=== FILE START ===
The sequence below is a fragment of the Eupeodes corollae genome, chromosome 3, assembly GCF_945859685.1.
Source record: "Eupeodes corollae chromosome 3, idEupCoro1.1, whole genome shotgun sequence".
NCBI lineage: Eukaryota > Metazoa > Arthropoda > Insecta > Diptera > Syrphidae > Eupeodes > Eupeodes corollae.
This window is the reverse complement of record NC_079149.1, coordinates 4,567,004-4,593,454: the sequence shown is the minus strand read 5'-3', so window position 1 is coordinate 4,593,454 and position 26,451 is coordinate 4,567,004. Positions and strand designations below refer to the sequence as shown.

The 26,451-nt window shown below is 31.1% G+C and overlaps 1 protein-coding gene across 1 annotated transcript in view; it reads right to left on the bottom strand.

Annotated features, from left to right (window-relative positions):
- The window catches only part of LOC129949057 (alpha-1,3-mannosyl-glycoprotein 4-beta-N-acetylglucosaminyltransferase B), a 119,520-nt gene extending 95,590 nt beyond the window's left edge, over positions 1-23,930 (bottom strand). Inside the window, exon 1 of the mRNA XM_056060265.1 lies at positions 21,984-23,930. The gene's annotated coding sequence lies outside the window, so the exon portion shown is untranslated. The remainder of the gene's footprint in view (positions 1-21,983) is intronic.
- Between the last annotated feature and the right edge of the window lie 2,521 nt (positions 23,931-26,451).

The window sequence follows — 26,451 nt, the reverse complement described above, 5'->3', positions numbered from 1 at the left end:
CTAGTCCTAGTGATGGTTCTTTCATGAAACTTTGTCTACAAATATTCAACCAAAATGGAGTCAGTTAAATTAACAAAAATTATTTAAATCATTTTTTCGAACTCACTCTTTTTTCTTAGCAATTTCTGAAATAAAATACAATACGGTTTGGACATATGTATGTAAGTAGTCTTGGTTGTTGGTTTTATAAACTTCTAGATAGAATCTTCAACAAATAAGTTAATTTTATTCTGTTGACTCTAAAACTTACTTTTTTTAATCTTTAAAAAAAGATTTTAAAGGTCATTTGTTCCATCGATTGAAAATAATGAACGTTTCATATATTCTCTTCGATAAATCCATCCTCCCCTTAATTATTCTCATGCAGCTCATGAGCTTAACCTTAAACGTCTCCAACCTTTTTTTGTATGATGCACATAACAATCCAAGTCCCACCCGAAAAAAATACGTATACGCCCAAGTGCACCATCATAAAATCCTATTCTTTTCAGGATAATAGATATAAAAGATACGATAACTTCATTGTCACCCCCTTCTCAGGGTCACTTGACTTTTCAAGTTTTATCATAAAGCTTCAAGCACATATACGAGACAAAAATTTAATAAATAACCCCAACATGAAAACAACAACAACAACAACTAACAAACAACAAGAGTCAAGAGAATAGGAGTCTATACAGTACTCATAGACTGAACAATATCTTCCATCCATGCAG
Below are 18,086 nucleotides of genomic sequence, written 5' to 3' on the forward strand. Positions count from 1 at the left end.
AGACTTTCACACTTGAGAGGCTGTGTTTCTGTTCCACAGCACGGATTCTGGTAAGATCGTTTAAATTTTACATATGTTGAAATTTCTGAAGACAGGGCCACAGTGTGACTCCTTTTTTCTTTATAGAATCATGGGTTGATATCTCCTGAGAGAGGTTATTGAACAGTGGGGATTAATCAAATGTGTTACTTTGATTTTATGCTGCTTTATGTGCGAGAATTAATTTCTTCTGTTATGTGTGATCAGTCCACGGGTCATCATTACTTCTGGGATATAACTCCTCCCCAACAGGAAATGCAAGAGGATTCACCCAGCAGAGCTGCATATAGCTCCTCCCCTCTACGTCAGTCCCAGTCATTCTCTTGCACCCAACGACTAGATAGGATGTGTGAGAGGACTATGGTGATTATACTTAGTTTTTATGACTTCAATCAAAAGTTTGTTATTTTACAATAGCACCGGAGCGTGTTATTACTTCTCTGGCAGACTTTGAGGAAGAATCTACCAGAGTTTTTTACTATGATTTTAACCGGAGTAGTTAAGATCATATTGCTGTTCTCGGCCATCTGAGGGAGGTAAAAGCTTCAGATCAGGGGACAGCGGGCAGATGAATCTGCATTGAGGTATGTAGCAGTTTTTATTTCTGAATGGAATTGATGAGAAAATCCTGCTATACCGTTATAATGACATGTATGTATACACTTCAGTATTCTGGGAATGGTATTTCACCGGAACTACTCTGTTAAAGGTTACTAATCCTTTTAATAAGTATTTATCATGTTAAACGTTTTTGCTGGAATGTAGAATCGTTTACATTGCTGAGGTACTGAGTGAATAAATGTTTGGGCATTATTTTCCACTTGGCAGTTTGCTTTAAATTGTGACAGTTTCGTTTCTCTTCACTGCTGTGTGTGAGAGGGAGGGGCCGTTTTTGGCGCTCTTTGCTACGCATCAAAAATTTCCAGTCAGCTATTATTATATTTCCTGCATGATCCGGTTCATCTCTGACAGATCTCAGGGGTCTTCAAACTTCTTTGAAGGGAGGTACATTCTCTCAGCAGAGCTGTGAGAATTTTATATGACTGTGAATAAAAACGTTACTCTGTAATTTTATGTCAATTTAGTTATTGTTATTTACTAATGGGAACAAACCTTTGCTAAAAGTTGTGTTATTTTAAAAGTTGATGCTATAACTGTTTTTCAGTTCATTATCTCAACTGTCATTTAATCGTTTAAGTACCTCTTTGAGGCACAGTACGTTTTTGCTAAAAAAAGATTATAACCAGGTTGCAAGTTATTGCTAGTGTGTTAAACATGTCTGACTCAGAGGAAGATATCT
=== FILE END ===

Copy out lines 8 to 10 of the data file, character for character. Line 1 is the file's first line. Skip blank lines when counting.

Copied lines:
- Between the last annotated feature and the right edge of the window lie 2,521 nt (positions 23,931-26,451).

The window sequence follows — 26,451 nt, the reverse complement described above, 5'->3', positions numbered from 1 at the left end:
CTAGTCCTAGTGATGGTTCTTTCATGAAACTTTGTCTACAAATATTCAACCAAAATGGAGTCAGTTAAATTAACAAAAATTATTTAAATCATTTTTTCGAACTCACTCTTTTTTCTTAGCAATTTCTGAAATAAAATACAATACGGTTTGGACATATGTATGTAAGTAGTCTTGGTTGTTGGTTTTATAAACTTCTAGATAGAATCTTCAACAAATAAGTTAATTTTATTCTGTTGACTCTAAAACTTACTTTTTTTAATCTTTAAAAAAAGATTTTAAAGGTCATTTGTTCCATCGATTGAAAATAATGAACGTTTCATATATTCTCTTCGATAAATCCATCCTCCCCTTAATTATTCTCATGCAGCTCATGAGCTTAACCTTAAACGTCTCCAACCTTTTTTTGTATGATGCACATAACAATCCAAGTCCCACCCGAAAAAAATACGTATACGCCCAAGTGCACCATCATAAAATCCTATTCTTTTCAGGATAATAGATATAAAAGATACGATAACTTCATTGTCACCCCCTTCTCAGGGTCACTTGACTTTTCAAGTTTTATCATAAAGCTTCAAGCACATATACGAGACAAAAATTTAATAAATAACCCCAACATGAAAACAACAACAACAACAACTAACAAACAACAAGAGTCAAGAGAATAGGAGTCTATACAGTACTCATAGACTGAACAATATCTTCCATCCATGCAG